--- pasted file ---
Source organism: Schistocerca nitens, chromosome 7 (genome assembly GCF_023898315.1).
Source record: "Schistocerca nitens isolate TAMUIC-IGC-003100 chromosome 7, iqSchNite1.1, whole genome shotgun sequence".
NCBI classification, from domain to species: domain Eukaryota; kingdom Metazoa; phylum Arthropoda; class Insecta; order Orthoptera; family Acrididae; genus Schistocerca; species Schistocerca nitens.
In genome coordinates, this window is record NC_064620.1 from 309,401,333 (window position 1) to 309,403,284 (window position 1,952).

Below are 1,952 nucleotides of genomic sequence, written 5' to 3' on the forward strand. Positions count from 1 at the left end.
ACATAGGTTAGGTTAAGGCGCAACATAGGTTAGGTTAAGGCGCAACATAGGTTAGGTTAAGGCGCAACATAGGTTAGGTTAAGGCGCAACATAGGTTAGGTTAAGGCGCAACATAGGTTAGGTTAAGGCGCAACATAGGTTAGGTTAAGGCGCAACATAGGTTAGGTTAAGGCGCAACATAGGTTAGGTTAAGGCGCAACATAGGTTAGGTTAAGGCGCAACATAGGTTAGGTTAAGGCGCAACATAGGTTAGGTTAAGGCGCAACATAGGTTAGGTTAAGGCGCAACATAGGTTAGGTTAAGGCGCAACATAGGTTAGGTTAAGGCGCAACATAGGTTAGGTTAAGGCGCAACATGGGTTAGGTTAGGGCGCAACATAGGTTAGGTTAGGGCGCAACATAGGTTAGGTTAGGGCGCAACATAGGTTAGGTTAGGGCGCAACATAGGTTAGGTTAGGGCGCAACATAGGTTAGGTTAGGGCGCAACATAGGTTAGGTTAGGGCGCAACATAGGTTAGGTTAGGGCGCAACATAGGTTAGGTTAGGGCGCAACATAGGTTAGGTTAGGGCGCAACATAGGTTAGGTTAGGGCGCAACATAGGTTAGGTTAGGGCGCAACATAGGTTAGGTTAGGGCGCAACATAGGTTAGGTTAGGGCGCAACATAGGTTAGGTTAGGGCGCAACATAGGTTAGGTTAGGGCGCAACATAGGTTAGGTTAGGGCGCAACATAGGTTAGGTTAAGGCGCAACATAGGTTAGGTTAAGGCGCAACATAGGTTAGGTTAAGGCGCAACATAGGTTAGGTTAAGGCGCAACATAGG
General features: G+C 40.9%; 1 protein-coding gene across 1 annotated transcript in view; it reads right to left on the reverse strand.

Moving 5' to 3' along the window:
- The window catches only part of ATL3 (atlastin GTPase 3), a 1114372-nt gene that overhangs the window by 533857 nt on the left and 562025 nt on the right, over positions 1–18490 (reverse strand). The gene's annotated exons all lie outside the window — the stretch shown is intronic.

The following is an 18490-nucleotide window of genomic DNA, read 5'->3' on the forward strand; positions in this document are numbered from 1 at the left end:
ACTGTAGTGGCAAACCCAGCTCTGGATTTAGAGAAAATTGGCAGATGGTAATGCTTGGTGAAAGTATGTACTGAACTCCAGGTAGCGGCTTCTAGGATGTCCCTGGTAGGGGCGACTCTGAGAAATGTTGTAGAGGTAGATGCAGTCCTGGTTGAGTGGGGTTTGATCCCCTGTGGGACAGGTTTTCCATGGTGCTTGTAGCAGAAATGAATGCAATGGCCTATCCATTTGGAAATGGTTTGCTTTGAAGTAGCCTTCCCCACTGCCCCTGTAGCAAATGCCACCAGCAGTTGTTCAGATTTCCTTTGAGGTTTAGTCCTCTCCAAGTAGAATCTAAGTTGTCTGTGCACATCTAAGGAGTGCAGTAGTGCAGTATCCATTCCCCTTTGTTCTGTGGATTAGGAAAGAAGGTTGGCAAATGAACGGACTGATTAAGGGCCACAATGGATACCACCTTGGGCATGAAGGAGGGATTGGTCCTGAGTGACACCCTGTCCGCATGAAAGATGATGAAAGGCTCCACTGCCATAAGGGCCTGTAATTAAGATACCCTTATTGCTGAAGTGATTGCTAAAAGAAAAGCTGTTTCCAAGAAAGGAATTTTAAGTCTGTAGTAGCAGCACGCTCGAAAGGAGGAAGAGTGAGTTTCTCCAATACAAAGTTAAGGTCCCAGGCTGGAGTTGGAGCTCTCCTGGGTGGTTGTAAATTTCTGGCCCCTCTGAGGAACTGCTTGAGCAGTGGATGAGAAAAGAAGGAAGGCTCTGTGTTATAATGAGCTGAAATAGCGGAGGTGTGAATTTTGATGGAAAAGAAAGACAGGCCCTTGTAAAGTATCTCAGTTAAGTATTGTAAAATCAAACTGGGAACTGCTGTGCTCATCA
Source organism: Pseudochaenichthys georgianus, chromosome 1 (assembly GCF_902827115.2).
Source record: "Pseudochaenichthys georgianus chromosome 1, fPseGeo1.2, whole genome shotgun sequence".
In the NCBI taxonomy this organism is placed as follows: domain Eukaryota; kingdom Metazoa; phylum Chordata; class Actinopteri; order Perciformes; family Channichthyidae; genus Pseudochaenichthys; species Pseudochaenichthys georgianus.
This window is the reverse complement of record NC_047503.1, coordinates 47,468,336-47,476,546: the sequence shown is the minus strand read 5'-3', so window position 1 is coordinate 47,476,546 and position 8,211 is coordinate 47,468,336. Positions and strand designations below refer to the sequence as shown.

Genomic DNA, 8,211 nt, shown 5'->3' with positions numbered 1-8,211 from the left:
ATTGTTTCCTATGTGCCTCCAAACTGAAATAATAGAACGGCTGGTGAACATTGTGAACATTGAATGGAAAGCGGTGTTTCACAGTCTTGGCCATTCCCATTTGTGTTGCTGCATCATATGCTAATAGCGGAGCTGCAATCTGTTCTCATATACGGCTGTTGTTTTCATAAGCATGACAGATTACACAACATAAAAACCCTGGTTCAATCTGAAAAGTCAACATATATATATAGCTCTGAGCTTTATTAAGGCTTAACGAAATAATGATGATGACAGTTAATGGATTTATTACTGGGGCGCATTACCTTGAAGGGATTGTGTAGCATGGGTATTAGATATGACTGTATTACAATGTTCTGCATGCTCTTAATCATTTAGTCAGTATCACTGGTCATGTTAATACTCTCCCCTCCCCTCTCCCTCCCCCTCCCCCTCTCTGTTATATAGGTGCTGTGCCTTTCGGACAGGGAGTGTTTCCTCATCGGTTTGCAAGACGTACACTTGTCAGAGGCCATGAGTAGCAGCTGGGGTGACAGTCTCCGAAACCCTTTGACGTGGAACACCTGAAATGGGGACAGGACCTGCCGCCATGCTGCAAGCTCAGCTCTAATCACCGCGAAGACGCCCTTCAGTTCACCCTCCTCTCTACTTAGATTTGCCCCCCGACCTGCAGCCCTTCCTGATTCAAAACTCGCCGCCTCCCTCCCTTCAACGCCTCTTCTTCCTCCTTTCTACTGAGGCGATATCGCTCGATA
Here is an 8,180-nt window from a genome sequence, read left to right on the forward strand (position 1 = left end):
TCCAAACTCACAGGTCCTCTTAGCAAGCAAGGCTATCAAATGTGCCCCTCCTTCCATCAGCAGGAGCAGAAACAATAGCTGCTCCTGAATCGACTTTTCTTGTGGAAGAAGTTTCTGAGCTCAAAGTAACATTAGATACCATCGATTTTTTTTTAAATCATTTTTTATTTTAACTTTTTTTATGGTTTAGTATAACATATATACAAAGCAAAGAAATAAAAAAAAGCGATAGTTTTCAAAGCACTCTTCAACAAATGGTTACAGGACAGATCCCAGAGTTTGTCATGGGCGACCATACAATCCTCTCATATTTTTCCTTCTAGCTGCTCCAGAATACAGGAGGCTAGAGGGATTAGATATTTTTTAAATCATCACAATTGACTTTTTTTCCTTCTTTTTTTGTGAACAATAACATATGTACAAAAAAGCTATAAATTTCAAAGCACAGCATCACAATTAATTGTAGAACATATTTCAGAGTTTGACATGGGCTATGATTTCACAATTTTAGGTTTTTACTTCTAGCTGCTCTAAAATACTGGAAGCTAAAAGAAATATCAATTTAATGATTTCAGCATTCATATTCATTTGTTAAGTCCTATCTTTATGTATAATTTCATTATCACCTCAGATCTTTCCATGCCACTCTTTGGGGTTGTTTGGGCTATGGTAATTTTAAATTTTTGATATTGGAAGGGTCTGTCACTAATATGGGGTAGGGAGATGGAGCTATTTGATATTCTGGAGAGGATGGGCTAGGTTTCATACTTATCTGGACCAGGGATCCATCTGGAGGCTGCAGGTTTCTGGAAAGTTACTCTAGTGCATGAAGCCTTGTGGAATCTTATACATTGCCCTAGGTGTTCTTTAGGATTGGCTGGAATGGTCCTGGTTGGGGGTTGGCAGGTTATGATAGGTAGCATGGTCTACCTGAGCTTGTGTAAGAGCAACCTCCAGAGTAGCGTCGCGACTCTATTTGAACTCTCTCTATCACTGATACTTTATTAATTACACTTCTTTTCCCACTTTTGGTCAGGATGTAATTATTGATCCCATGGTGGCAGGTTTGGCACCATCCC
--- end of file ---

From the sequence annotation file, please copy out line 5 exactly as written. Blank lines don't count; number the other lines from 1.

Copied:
Below are 1,952 nucleotides of genomic sequence, written 5' to 3' on the forward strand. Positions count from 1 at the left end.